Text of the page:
While the Council of the EU agreed to this proposal, the European Parliament adopted various amendments to the Commission’s draft revisions to the EU ETS Directive (Council of the EU, 2022a; European Parliament, 2022b). Notably, the Parliament proposed an amendment calling on the Commission to submit a legislative proposal extending the EU ETS to cover non-CO2 emissions from aviation by the end of 2026 at the latest (Amendment 11). Until the adoption of such a legislative proposal, the CO2 emissions factor for international aviation should be multiplied by 1.8 by 31 December 2027, by 1.9 from 31 December 2028 and by 2.0 from 31 December 2029.
The Parliament also proposed amending the EU ETS to cover all departing flights from airports within the EEA, regardless of whether these flights are covered by CORSIA (Amendment 17). To avoid a double application of CORSIA and the EU ETS, the Parliament proposed that on flights between the EEA to countries applying CORSIA, airlines can deduct the financial value of CORSIA credits from their obligations under the EU ETS.
The Commission proposes implementing a tax on kerosene used on intra-EU private and commercial flights, which will be gradually implemented at a rate of zero EUR/GJ in 2023 to reach the minimum rate of 10.75 EUR/GJ in 2033 (European Commission, 2021a).
Quota for the use of SAF
The Commission proposed requiring fuel suppliers and aircraft operators to blend a minimum rate of sustainable aviation fuel with kerosene, starting at 2% in 2025 to 32% in 2040 and 63% in 2050. By 2050, at least 28% of the SAF must be synthetic aviation fuels (European Commission, 2021e). The European Parliament wants to increase these minimum shares to 37% by 2040 and 85% by 2040. It also proposed creating a Sustainable Aviation Fund from 2023 to 2050 to support investments in SAFs, new technologies and research into new engines (European Parliament, 2022a). The Council of the EU proposed minimum shares of 32% and 63% SAF by 2040 and 2050, respectively (Council of the EU, 2022b).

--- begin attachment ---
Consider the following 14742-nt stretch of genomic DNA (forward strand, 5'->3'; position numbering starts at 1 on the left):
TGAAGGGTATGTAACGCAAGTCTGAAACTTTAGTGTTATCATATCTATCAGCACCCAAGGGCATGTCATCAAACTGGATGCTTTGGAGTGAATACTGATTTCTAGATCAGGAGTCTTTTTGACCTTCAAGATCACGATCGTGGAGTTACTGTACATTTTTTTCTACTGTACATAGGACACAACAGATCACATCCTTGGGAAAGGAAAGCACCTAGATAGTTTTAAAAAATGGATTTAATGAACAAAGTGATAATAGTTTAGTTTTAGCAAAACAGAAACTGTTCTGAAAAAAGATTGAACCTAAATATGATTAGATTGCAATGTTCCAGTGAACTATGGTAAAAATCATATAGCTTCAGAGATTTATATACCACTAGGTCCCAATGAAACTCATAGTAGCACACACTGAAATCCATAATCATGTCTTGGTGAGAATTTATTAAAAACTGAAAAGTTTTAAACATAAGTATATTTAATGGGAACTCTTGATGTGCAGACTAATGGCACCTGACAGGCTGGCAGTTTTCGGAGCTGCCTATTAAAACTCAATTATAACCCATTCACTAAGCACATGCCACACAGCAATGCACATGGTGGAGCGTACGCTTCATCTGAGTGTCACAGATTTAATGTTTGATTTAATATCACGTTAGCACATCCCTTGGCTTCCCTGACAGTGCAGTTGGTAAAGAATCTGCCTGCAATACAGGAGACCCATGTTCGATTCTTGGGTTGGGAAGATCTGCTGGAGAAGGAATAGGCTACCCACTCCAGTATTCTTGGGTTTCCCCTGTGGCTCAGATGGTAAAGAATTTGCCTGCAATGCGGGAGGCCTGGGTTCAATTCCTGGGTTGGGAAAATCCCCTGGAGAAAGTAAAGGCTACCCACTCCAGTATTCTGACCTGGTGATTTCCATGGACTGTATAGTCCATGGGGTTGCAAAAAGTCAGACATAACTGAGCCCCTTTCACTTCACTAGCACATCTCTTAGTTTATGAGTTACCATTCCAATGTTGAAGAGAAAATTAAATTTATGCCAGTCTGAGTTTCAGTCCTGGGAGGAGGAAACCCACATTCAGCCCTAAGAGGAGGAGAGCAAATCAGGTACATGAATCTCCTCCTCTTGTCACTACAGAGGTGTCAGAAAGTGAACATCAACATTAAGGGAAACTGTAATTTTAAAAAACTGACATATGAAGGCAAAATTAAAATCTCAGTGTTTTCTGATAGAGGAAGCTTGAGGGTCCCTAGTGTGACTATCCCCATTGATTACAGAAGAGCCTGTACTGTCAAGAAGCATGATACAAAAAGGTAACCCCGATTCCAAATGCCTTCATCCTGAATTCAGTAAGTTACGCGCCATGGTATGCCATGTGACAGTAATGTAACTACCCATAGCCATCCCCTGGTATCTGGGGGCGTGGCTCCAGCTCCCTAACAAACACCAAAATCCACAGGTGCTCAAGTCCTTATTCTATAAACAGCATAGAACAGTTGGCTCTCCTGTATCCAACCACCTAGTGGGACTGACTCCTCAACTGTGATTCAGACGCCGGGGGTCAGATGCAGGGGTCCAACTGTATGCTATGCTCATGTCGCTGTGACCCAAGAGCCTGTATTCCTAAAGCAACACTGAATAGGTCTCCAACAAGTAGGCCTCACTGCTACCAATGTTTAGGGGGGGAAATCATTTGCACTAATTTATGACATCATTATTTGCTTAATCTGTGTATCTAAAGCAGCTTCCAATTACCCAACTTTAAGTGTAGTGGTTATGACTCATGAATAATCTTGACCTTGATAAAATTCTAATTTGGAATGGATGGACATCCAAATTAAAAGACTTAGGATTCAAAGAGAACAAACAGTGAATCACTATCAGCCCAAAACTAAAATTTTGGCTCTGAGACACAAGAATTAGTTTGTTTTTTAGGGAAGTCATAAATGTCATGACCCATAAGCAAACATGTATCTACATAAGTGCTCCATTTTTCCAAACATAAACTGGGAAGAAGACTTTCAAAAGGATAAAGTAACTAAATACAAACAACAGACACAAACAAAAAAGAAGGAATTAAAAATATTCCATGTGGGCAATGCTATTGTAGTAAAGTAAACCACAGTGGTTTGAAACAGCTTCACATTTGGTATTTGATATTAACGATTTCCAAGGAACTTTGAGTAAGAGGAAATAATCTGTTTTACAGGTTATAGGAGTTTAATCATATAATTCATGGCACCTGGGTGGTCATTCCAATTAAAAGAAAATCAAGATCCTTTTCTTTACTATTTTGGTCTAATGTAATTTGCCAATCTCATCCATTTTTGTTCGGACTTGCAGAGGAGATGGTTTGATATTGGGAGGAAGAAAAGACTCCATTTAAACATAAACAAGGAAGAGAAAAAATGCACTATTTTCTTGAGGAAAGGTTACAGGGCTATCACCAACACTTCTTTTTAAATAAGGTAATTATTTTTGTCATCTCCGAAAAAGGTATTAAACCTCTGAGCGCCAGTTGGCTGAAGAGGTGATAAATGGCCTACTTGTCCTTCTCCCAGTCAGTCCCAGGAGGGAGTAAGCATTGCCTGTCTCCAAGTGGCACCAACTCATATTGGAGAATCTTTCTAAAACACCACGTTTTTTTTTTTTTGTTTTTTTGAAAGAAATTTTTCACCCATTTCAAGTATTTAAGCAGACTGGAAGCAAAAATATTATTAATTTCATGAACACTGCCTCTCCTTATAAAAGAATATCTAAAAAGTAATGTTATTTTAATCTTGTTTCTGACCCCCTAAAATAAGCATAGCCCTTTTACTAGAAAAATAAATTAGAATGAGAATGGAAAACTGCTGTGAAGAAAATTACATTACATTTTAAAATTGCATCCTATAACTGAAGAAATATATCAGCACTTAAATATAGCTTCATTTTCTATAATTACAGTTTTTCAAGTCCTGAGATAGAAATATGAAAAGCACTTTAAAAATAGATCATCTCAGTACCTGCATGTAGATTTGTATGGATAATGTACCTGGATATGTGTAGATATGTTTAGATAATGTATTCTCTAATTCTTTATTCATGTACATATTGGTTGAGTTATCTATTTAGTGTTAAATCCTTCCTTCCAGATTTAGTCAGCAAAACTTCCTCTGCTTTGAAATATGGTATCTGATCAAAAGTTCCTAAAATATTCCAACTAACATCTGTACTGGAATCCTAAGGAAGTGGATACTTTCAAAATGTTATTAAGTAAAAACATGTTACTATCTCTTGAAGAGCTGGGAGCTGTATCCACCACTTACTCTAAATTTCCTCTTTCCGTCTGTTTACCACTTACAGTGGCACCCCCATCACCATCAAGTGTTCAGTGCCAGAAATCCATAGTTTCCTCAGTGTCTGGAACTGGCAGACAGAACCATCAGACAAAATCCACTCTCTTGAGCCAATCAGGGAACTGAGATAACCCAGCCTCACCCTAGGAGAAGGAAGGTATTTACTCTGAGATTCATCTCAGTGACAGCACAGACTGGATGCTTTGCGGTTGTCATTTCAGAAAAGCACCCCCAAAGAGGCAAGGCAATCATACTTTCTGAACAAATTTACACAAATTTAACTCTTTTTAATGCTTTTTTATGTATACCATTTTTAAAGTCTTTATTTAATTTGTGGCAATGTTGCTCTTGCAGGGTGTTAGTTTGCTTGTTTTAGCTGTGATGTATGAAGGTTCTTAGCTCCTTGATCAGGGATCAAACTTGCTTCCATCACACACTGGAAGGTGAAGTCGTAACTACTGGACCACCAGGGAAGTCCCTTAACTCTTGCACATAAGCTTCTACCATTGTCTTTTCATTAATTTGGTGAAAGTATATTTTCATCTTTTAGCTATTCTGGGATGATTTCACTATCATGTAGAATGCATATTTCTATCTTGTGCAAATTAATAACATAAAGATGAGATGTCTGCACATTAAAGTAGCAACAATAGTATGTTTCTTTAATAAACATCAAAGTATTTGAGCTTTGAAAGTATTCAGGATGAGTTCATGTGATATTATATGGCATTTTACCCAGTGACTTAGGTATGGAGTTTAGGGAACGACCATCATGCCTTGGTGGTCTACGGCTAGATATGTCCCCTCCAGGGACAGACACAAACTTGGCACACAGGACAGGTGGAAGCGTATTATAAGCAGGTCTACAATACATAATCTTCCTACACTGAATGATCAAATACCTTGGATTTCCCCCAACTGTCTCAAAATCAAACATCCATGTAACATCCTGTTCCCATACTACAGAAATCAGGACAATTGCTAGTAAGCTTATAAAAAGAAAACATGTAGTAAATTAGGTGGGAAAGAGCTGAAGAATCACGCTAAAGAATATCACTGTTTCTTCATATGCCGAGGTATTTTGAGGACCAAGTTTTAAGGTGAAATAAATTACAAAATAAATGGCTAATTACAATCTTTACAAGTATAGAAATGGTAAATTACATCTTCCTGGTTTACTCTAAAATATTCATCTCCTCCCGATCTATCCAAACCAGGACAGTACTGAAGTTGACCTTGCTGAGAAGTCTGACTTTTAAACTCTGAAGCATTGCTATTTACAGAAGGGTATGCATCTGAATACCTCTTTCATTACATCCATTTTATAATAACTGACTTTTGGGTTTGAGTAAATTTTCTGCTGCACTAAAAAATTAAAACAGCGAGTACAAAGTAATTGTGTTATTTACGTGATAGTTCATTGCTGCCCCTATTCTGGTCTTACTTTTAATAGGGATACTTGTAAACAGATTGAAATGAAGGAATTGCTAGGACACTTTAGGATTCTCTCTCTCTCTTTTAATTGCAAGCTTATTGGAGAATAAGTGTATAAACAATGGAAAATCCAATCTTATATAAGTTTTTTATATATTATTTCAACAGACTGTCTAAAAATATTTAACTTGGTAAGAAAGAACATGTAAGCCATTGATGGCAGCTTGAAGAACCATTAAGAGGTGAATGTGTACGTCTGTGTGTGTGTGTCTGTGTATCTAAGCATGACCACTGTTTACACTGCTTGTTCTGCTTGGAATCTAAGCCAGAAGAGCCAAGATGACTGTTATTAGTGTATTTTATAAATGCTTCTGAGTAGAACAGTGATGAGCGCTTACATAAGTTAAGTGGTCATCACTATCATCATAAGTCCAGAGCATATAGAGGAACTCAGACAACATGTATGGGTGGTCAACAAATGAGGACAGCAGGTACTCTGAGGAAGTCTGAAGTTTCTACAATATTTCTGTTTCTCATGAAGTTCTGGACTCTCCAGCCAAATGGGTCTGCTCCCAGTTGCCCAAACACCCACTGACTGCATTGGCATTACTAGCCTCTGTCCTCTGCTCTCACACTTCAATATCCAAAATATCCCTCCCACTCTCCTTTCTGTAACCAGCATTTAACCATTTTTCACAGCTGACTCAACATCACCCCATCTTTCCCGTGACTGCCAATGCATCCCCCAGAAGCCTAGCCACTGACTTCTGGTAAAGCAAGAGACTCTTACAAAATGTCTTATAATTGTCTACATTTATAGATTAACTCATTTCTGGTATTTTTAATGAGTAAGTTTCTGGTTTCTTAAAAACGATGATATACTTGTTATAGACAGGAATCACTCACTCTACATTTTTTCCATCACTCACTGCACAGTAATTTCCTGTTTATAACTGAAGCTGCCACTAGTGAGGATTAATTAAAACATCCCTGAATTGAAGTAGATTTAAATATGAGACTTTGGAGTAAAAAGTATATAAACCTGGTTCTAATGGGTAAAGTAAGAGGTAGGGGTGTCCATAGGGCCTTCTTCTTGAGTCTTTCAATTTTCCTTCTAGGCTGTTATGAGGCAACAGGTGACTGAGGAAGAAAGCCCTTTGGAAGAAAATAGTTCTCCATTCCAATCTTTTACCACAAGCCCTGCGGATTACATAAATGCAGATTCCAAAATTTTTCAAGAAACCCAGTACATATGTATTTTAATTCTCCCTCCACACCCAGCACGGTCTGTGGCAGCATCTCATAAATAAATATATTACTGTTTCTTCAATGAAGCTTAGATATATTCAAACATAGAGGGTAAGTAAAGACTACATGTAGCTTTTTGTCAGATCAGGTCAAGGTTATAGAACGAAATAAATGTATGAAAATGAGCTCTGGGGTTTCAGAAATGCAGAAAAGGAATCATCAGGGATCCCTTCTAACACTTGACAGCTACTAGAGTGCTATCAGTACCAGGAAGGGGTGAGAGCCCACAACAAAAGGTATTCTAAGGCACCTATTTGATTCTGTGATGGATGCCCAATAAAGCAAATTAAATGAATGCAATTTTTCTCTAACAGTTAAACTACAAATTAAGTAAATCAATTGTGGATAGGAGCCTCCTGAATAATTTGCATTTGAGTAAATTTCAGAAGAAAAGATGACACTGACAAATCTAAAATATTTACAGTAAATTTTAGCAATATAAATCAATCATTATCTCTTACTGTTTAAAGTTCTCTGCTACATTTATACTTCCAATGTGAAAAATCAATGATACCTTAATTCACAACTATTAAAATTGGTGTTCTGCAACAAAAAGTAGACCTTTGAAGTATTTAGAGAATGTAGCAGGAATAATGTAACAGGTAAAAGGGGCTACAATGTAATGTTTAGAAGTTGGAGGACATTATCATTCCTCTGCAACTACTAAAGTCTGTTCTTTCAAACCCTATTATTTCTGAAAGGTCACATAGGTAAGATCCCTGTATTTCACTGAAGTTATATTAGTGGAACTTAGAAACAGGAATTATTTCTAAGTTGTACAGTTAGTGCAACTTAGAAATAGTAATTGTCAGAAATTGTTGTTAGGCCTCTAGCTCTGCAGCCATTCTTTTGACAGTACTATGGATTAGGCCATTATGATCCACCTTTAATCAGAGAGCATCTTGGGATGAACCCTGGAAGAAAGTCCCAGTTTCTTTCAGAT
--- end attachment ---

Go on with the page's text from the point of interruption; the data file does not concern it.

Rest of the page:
The United Kingdom included emissions from international aviation and shipping in its sixth carbon budget for the period 2033–2037 (BEIS, 2021). Emissions from international aviation cover outgoing flights only. While the 2019 Climate Change Act does not specifically mention emissions from international bunkers, the UK Government stated that these emissions are included in the net zero target for 2050, which was set on an economy-wide basis (BEIS, 2021).
In July 2022, the UK Government presented its Jet Zero strategy, which is to bring the UK aviation sector to ‘net zero’ by 2050. However, in this context, ‘net zero’ does not mean net zero, and eliminating the negative climate impacts of aviation by 2050, but rather allowing for an increase in emissions that need to be offset through the UK ETS, CORSIA and other offsetting mechanisms outside the aviation sector. Although non-CO2 emissions and impacts contribute to an estimated two-thirds of aviation’s radiative forcing (Lee et al., 2021), the Jet Zero strategy does not set clear targets for their elimination.
The UK Government states that it can achieve “Jet Zero” without government interventions to limit growth in aviation demand (Department for Transport, 2022). It envisages that demand could grow by 70% between 2021 and 2050. This runs counter to the advice of the UK Climate Change Committee, which stated that no net expansion in airport capacity should be permitted, and passenger growth should be 25% maximum from 2018 levels (CCC, 2020).
The Government expects that the UK ETS and CORSIA will reduce emissions by around 25% - however, as explained under CORSIA, the scheme is highly unlikely to drive any significant CO2 reductions from aviation. The UK Government further plans to offset emissions through Greenhouse Gas Removals, including Direct Air Capture, a technology that is not yet mature, and has a highly uncertain abatement potential (Fuss et al., 2018; Jeffery et al., 2020).